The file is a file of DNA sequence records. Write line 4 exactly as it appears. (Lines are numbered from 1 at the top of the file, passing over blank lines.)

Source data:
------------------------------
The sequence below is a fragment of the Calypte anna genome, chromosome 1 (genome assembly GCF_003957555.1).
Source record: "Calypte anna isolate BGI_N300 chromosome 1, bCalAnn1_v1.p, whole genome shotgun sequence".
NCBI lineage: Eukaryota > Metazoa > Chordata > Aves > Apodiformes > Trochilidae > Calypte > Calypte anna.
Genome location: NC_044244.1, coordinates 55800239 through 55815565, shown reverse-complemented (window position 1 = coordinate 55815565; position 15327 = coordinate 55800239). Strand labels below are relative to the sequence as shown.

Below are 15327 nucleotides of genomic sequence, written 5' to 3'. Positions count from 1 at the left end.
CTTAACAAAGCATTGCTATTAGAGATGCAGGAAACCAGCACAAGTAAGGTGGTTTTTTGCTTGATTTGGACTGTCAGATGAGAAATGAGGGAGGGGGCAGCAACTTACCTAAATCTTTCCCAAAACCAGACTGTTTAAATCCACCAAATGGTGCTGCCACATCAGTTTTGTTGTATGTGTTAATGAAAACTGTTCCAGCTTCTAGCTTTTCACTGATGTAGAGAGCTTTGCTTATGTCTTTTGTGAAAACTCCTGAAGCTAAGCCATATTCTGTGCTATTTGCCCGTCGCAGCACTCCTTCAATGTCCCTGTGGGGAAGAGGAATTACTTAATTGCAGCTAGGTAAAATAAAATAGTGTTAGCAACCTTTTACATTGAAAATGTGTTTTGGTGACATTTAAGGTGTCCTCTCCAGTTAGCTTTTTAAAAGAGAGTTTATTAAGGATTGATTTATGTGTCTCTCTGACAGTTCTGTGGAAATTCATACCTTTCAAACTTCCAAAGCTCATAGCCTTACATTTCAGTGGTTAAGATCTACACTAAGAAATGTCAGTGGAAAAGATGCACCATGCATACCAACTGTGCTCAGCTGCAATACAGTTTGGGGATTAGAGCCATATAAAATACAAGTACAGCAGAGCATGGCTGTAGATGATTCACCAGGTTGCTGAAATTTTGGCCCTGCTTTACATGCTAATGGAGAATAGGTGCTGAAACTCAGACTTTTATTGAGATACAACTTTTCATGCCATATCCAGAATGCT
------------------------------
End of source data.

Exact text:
Genome location: NC_044244.1, coordinates 55800239 through 55815565, shown reverse-complemented (window position 1 = coordinate 55815565; position 15327 = coordinate 55800239). Strand labels below are relative to the sequence as shown.